French Language BD's for non-french speaker.
November 30, 2016 9:42 AM   Subscribe

When my kid was learning to read English, I picked up a copy of Hilda and The Bird Parade to read along with. The language is clear, concise and works really well with the pictures. (And is a great story.) So, I'm looking for a similar BD (bande dessinee) with French that is as clear and spare. Because of this, (very basic language required) Asterix and Lucky Luke haven't been cutting it. Hopefully at some point they will (because Goscinny is a hilarious, soul enriching writer) but I need bridge texts until then. Child is 13 and open minded.
posted by From Bklyn to Education (10 answers total) 4 users marked this as a favorite
 
Is Tintin too obvious? I grew up with a full set, but with a couple in French because they'd been bought before English translations came out, and I was Tintin-obsessed enough that I made it through them without difficulty.
posted by kmennie at 10:28 AM on November 30, 2016 [1 favorite]


Is Le Petit Nicolas too difficult? The stories are cute and I remember liking them as a French learning kid.
posted by Omnomnom at 11:59 AM on November 30, 2016 [1 favorite]


Obviously that depends on what comic book your son likes in his native language, but Boule et Bill immediately comes to mind.

Perhaps you should look at an online list of classic stuff, then Google each album to see what your kid might like. For almost all of hem, Google image allows you to read an actual full "planche"
posted by Kwadeng at 1:07 PM on November 30, 2016 [1 favorite]


My partner who is learning French has enjoyed the Donald Duck comics a lot. They're translated rather than original material, so I think the language is a bit simpler/closer to English sentence construction, and the characters are familiar. We pick them up at the dollar store here in Quebec, so score. Could also try translated superhero or "good" old Archie comics.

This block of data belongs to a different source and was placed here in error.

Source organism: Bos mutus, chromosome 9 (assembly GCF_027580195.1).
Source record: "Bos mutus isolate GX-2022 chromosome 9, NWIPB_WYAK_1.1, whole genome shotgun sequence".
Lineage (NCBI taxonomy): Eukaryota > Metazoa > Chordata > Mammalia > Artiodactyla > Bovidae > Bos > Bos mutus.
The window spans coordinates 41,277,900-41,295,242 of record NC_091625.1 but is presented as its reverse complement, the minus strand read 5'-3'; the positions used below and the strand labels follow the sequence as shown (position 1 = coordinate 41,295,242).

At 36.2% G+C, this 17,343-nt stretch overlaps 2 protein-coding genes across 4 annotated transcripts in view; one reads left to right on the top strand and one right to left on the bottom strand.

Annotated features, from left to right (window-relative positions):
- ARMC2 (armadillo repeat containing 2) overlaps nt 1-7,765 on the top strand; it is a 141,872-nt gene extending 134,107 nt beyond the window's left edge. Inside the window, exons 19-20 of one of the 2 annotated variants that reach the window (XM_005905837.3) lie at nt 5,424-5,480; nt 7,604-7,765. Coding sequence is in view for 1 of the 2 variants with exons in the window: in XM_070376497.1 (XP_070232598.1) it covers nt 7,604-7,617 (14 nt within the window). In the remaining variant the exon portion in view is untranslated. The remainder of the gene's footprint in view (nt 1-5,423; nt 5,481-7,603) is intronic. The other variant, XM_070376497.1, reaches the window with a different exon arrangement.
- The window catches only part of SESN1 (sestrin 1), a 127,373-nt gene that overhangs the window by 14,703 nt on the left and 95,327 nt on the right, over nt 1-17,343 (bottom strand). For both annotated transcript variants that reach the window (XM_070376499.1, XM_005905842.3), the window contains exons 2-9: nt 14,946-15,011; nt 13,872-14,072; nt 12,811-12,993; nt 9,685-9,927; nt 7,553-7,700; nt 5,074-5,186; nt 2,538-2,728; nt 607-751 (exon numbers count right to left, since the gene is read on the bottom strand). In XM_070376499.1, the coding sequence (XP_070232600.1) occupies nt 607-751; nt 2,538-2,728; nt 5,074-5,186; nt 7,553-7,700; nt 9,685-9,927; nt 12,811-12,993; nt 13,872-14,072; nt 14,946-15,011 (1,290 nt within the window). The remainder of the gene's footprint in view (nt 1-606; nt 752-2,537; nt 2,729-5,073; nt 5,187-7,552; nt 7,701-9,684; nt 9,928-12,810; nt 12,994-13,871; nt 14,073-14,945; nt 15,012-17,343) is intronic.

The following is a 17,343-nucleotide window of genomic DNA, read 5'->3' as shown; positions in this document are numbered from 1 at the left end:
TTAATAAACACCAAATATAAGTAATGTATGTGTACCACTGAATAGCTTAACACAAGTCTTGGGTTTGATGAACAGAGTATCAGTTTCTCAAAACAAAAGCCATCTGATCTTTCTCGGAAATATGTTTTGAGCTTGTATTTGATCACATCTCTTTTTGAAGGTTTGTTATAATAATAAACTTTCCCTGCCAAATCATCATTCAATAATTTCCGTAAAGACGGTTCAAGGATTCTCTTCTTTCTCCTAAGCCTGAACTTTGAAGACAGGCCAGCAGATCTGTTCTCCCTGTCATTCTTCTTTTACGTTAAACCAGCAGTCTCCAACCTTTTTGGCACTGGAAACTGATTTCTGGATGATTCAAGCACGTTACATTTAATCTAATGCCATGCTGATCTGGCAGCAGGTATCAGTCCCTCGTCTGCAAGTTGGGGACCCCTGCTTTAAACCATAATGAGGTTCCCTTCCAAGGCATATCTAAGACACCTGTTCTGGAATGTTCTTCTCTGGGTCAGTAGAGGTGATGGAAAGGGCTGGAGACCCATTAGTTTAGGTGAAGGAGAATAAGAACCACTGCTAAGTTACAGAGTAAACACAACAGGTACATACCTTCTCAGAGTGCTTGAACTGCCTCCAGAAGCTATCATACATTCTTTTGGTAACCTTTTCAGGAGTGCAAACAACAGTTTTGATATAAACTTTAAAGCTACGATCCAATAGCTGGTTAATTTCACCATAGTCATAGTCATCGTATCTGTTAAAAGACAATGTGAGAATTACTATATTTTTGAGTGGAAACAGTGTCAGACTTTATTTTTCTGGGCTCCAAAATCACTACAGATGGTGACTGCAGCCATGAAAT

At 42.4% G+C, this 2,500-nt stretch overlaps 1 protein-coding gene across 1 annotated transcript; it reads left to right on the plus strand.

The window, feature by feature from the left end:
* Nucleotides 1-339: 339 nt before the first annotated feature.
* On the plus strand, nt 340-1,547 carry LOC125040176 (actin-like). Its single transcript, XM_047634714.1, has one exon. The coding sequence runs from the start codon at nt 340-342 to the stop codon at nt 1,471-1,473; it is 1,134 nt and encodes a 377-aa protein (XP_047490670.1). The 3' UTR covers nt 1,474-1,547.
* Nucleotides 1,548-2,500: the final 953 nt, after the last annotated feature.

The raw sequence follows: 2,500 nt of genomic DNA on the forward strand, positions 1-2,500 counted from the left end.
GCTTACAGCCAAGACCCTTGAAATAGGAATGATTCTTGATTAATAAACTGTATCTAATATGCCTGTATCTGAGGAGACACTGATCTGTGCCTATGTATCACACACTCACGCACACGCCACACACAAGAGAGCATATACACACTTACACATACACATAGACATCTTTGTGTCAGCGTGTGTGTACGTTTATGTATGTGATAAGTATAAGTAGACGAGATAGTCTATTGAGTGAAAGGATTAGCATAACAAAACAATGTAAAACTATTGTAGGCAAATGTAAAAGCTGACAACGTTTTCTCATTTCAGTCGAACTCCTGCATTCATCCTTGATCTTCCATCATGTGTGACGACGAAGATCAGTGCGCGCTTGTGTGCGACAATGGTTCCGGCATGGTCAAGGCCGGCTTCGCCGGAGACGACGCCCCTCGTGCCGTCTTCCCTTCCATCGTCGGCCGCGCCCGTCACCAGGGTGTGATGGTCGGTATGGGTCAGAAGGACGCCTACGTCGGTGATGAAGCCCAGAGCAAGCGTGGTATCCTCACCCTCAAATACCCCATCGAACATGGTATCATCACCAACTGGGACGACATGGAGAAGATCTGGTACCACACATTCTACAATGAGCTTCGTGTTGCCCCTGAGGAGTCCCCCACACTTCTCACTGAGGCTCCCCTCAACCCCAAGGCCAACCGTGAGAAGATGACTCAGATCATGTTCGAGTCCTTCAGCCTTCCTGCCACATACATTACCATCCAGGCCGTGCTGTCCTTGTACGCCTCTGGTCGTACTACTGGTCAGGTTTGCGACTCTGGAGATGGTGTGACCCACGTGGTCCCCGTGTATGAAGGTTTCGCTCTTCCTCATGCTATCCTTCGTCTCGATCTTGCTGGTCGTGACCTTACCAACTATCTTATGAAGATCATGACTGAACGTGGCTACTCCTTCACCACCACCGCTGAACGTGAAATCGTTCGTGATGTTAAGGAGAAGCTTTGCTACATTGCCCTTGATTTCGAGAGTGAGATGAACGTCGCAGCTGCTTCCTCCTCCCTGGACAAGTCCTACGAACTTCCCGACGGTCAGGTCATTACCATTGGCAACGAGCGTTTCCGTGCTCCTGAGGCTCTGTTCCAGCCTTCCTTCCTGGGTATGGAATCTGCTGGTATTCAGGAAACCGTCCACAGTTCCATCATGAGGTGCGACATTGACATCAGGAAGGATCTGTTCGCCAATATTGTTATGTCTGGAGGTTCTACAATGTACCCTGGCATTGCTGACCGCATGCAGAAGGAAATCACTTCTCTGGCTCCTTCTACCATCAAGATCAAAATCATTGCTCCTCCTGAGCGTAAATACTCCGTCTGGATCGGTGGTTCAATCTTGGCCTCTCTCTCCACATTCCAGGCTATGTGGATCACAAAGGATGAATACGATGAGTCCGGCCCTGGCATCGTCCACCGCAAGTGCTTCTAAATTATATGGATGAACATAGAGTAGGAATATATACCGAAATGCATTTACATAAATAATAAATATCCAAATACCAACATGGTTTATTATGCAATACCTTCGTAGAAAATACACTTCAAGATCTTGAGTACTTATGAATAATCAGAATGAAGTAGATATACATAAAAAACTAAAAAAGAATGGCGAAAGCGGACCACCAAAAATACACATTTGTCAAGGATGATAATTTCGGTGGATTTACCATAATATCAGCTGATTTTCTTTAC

posted by Freyja at 2:20 PM on November 30, 2016 [3 favorites]


I can't say enough good things about the French kids' magazines Tobogan and J'aime Lire, and both of them have BDs--esp. J'aime Lire. Even though they are for younger native French speakers, I bet that they would be great for a 13 year old language learner. They offer international subscriptions.
posted by umbĂș at 4:04 PM on November 30, 2016 [1 favorite]


L'agent Jean and Max et Lili and Les Legendaires and les Dragouilles are the most popular originally French comics at the children's library I work at.

Also very popular are English GNs translated: Raina Telgemeier books, Chi (cat) comics, Amulet, Mario manga, pokemon and Adventure Time.

Other accessible books that are available in French include the Mr./Mrs. Series by Hargreaves, Diary of a Wimpy Kid and Dork Diaries and the Connais-Tu and Savais-Tu series.
posted by eisforcool at 7:20 PM on November 30, 2016 [1 favorite]


Tinting was too hard last year, I'll try again but there's something about pages with very little text that makes them 'easier' or at least less overwhelming. Same with the Nick stories (that they know in German already.)
Looking for 'Savais-tu' on the publisher's page I saw 'Guiby' which looks like it fits the bill.
posted by From Bklyn at 1:17 AM on December 2, 2016


Do you think your reader would be comfortable with picture books? I could pass on the titles of french beginner readers that the french learners gravitate towards at our library.
posted by eisforcool at 8:47 AM on December 2, 2016


eisforcool, I would love some/any suggestions.
posted by From Bklyn at 1:15 PM on December 2, 2016


Great! Here's what's popular and picture-heavy:

Elephant and Piggie beginner readers by Mo Willems (available in French)
The readers in this Quebecois series
This non-fiction series, and also the National Geographic Kids Series (available in French)
The Rat de bibliotheque series
The les mini detectives series
The Je peux lire series
The Cheval masque series
and the comic Leon by Annie Groovie

The majority of the series above are leveled, and I teach the kids to follow the levels up as they get more comfortable in their reading. The stories are mostly superficial though, so if your reader is looking for anything with substance it might be best to stick with the non-fiction or BDs from earlier. Happy reading!
posted by eisforcool at 5:32 PM on December 2, 2016


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